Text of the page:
Business, in the age of the smartphone and advancing technology, relies heavily on electronic data. Many companies have a large amount of their value tied up in information assets. Cyber liability is the potential exposure of losing, destroying, or unauthorized disclosures of that data. Hackers elicit the greatest concern, but employee theft and loss can be severe as well.
“Any company that conducts business over the Internet or stores and/or provides confidential information is at risk of a data breach,” says Jayce Stewart, Commercial Risk Consultant with RiskSOURCE Clark-Theders.
Smart Business spoke with Stewart about how to address cyber liability and protect your data.
Why is cyber liability a growing concern?
One reason is that the concept of personal identifiable information (PII) is getting broader. In the past that term referred to information that could be used to identify, contact or locate an individual. In some recent court cases, we’ve seen it include zip codes and email addresses. As that area broadens, data breaches within that PII realm get easier.
There are 46 states that now have regulations concerning cyber liability. That just shows the importance. When dealing with a potential data breach, you need to be up to date on the state regulations, and how to respond and notify the correct parties.
Who should be thinking about this risk?
At first, when cyber liability became an issue, it mostly affected Fortune 500 companies because they store so much data and confidential information. They have such a big platform to be breached. More recently, we’ve seen an increase in data breaches at smaller companies. Verizon recently reported that 72 percent of data breaches from 2009 to 2011 were with companies with fewer than 100 employees.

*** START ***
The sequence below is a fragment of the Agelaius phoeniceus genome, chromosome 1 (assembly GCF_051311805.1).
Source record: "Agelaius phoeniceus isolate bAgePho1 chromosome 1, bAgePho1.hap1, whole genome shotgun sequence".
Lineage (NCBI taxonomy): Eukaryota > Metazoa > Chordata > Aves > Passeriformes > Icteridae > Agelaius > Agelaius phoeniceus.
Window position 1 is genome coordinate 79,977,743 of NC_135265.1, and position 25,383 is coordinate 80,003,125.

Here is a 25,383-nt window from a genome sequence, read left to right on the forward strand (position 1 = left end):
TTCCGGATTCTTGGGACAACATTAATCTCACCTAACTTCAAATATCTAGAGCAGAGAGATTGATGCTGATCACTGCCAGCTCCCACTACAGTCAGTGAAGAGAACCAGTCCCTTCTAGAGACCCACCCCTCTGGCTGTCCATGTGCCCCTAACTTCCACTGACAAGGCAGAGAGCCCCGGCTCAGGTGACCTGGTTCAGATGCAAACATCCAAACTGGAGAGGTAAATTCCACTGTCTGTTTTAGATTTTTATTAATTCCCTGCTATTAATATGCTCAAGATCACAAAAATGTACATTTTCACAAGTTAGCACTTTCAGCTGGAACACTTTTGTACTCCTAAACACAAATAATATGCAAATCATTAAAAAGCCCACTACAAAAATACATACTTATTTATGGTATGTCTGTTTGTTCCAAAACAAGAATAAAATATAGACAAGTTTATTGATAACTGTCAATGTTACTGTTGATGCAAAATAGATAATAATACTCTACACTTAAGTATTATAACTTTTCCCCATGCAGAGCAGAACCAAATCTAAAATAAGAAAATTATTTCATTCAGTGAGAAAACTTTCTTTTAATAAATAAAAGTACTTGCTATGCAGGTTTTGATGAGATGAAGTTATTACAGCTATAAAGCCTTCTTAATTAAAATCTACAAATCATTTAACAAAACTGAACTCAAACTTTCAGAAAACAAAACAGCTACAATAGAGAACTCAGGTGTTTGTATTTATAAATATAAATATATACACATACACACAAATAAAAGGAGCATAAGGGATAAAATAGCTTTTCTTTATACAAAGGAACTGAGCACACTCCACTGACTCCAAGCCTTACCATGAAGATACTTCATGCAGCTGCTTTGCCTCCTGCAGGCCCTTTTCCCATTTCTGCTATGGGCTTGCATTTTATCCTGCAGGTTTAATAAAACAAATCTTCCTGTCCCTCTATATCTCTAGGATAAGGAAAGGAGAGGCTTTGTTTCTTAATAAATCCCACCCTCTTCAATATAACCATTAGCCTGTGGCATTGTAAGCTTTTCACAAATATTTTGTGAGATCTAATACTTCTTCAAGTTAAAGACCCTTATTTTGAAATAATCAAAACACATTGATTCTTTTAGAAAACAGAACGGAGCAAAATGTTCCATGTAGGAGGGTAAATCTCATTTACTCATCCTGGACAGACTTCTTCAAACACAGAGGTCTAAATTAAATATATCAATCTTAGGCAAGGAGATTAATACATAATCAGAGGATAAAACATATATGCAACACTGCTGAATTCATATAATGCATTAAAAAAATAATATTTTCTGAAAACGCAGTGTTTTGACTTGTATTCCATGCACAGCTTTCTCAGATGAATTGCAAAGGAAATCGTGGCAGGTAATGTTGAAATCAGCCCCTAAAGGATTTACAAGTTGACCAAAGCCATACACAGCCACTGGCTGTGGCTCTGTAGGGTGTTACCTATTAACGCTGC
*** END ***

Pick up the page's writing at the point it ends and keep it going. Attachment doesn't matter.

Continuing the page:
What steps can businesses take to manage this risk?
One area we’ve found to be important is password security. Make sure your employees have strong passwords. Here are three tips: Don’t use actual words in your passwords. Don’t store them or write them down at your desk. Change them every one to three months.
Another issue is finding the resources to conduct a network security assessment that will show where you have gaps in your system technology and firewall. That service can be accessed through a variety of outside vendors.
The main focus is on the importance of cyber liability insurance. There are three main coverages associated with cyber liability: the cost of notifying customers after a data breach, the cost of replacing lost income for having your business interrupted, and the legal expenses and fines associated with court cases and lawsuits.
How can a company determine how much cyber liability insurance it needs?
The most common misconception is that a commercial general liability policy covers all of your cyber exposure. This is not the case. There are tools now that insurance companies provide for assessing your exposure. Research has shown that the average cost of a record being breached could be up to $200 per record, depending on the size of the breach and the type of data. Discuss this with your insurance agent or your broker. That’s the first step in figuring out how much you need.
What should businesses do to prepare for a possible data breach?
Developing an incident response plan for who’s going to do what and how to notify stakeholders if a breach occurs is a proactive step that will make this exposure a little less invasive.
Come up with a team and figure out the roles. Who’s going to contact our stakeholders, who’s going to contact our insurance agent to file a claim, and who’s going to contact our IT professionals to find out the scope of the breach and figure out how to stop it? ●
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